For many the term ‘respite’ has a very specific meaning. It has strong associations with government-funded in-home or residential care designed to provide breaks for those in a caring role. This is, of course, an aspect of respite, but the word has a broader meaning too.
Respite can be as simple as taking time out or having a break from your responsibilities as carer: a few minutes snatched here and there during the day, an hour or two each week, or a longer planned break. Respite is an individual thing. What counts as time out for you (say, time in the garden) someone else might find an unwelcome chore. So really it’s about choice.
Respite is time spent the way you choose to spend it. It can be time spent at home or away from home, by yourself or with another person. Respite is anything that makes you feel energised, refreshed, and ready to step back into your caring role.
You’re probably used to looking at life in terms of the needs of the person or people you support. So let’s start with the reasons why your taking a break is important to them.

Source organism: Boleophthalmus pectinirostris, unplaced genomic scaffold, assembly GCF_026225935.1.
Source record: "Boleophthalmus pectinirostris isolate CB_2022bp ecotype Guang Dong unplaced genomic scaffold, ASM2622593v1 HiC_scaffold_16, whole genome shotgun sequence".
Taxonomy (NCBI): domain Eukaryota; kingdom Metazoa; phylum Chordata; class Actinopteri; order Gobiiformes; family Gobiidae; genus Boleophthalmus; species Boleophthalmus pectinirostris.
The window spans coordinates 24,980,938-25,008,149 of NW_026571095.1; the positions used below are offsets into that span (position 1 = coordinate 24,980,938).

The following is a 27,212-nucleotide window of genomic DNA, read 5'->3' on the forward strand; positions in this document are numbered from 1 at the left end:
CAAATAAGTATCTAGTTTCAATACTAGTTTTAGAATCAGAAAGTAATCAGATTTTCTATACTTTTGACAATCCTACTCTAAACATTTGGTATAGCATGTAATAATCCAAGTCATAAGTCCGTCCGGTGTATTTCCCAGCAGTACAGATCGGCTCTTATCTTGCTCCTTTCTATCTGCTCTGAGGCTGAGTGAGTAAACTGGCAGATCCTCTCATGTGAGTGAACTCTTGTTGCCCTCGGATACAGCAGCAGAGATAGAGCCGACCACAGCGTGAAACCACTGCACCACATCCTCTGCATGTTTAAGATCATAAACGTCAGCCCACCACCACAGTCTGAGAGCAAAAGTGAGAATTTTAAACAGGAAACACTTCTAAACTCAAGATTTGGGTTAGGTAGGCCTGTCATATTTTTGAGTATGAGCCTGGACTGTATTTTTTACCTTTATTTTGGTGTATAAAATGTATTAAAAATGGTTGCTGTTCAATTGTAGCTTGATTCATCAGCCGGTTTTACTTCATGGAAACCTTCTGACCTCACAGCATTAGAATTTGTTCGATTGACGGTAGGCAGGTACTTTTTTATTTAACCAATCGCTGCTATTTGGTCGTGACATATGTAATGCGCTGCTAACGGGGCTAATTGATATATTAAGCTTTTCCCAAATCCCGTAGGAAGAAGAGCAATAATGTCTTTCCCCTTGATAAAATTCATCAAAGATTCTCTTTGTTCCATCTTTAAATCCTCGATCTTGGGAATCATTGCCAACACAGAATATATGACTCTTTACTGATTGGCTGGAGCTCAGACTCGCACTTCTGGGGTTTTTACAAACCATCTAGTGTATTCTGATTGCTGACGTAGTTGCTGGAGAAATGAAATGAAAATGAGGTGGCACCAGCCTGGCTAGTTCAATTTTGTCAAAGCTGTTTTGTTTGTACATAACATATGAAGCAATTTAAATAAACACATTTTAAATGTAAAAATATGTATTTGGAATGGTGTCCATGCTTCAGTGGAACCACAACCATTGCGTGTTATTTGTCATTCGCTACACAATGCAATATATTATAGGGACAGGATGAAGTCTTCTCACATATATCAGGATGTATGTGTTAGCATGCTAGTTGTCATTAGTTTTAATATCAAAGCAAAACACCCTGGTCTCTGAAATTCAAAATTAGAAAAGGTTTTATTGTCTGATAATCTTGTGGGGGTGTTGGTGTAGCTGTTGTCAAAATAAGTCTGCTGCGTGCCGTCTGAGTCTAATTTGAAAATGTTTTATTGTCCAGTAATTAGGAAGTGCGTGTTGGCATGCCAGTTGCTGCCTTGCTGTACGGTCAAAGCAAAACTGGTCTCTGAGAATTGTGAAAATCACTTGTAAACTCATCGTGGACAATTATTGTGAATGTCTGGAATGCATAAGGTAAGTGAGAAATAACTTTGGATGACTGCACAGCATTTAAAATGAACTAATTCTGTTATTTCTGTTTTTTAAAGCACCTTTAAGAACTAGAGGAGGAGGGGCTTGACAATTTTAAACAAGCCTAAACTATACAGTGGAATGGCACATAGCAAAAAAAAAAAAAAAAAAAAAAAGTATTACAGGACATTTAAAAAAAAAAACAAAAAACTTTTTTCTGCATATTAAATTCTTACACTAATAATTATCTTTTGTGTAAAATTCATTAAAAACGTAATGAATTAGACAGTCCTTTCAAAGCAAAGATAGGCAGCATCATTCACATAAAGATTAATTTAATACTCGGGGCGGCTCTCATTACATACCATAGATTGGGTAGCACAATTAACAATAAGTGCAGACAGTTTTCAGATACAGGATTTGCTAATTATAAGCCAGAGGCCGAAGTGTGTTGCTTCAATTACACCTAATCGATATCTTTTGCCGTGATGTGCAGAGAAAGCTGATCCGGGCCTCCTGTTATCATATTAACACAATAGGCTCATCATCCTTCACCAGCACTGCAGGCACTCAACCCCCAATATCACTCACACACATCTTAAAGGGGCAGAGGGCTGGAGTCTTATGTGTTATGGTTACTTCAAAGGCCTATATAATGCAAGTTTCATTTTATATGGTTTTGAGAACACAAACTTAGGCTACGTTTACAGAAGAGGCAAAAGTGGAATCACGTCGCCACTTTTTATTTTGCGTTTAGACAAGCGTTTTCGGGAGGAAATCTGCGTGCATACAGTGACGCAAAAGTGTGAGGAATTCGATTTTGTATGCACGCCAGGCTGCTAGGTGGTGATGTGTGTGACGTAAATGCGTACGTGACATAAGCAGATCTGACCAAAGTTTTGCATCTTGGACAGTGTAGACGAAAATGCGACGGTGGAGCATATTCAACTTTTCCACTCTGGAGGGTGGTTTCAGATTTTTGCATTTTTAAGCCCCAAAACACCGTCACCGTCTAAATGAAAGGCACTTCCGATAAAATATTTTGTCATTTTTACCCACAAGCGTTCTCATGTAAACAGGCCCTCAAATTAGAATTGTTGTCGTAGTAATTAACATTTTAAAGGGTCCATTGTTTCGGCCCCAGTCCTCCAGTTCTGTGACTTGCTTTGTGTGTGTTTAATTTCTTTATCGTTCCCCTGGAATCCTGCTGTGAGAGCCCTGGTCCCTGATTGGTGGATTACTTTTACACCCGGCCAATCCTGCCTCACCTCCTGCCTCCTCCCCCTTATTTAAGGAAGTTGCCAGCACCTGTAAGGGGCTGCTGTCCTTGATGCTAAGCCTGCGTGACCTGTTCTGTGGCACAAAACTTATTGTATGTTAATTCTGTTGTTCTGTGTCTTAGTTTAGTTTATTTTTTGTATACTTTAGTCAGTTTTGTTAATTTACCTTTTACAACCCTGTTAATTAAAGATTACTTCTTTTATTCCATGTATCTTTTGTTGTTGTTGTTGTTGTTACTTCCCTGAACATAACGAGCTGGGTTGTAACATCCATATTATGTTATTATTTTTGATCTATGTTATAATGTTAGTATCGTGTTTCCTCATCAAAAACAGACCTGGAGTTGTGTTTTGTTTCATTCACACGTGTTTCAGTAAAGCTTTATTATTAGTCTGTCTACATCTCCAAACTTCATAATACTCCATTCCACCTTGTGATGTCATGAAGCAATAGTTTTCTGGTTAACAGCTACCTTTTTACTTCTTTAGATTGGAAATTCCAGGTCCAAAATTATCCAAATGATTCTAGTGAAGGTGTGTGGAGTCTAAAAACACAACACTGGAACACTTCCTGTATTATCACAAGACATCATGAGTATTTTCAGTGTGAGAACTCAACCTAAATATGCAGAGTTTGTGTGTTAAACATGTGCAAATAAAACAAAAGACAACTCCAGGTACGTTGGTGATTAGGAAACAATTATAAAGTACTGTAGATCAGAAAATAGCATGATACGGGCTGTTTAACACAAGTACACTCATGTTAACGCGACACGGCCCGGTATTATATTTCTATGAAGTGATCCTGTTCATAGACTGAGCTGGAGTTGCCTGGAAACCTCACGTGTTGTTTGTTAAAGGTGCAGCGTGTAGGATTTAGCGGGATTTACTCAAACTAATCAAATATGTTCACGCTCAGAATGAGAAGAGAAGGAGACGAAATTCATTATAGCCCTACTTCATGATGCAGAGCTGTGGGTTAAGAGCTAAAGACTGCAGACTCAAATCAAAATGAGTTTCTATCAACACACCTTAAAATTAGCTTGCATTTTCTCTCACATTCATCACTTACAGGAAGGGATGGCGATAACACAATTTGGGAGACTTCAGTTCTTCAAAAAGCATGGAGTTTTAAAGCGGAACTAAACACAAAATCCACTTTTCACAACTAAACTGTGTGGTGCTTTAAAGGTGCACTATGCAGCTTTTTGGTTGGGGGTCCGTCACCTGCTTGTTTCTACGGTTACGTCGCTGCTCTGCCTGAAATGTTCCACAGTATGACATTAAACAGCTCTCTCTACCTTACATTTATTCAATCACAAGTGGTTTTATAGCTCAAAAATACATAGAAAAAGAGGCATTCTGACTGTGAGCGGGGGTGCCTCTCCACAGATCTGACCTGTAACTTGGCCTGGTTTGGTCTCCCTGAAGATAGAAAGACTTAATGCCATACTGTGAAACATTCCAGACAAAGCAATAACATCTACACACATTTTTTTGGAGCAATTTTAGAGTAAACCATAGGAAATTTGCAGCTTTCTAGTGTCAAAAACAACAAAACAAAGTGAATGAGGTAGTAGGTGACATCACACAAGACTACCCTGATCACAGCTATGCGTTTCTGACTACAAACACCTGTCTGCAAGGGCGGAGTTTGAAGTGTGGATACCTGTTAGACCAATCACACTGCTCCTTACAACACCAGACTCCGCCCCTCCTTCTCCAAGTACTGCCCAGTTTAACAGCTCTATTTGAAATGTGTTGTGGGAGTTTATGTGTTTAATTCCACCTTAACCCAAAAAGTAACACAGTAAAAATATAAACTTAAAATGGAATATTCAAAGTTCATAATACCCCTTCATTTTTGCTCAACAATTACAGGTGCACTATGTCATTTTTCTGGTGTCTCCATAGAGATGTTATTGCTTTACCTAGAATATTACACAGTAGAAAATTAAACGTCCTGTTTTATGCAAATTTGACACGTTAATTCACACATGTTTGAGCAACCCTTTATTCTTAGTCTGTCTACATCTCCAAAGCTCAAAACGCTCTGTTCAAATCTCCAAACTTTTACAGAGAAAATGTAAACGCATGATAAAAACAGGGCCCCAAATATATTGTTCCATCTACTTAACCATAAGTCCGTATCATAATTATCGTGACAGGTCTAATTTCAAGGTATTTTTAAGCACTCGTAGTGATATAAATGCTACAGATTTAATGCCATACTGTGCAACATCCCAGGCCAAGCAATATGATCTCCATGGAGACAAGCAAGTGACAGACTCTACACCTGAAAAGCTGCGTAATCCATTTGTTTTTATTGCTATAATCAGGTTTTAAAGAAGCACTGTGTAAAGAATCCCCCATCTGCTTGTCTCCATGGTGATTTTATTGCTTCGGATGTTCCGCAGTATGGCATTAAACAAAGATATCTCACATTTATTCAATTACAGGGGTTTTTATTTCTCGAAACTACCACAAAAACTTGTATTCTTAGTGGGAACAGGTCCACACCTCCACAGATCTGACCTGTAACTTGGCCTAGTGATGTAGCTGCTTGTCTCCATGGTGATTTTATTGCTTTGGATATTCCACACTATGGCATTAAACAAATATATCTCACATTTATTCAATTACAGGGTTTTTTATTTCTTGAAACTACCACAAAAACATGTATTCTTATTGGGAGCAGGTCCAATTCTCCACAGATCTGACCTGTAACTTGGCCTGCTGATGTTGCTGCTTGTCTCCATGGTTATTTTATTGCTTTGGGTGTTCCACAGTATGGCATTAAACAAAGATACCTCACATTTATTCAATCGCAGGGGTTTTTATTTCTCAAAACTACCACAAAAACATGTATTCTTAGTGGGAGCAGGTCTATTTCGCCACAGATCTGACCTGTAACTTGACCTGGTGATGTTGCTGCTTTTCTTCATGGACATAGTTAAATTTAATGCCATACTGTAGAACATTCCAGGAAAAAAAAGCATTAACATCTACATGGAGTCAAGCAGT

Having some time out can benefit their health and wellbeing.
It can encourage independence, build self-esteem, and provide a broader range of social interactions. When you get back together again, you’ll have different things to talk about. If you support an adult family member or friend, they may feel concerned that they need your help. If you take a break, it may help them overcome any sense of guilt they may feel.
Now, what about the risks to you? Most long-time carers will tell you that your own health and wellbeing will suffer without adequate breaks.
Always putting others first can see you become isolated socially and lead to feelings of resentment and unhappiness. It can also see you neglect your own health needs, including postponing regular health checks or not having them at all. Many family and whānau carers experience depression. Take time to learn and recognise the symptoms and see your doctor if you’re unwell or not coping with your caring situation as well as you used to.
There are serious risks associated with carers becoming exhausted and overwhelmed.
Compassion fatigue and carer ‘burnout’ is an all too real issue for carers. The wellbeing of the person you support depends on your being fit and able to provide quality support – physically and mentally.
Caring can be a tough job, especially over the long term; time out will help you continue to care well.
Think of this section on respite and wellbeing as a starting point. Take inspiration from the experiences of others. Learn to take a broader view of respite – as ‘looking after myself’ rather than just ‘time away’.
Different things work for different people, but your respite plan is likely to be a combination of short and longer breaks: a few moments, a few hours, a few days, perhaps a few weeks; the time you need to rest and rejuvenate.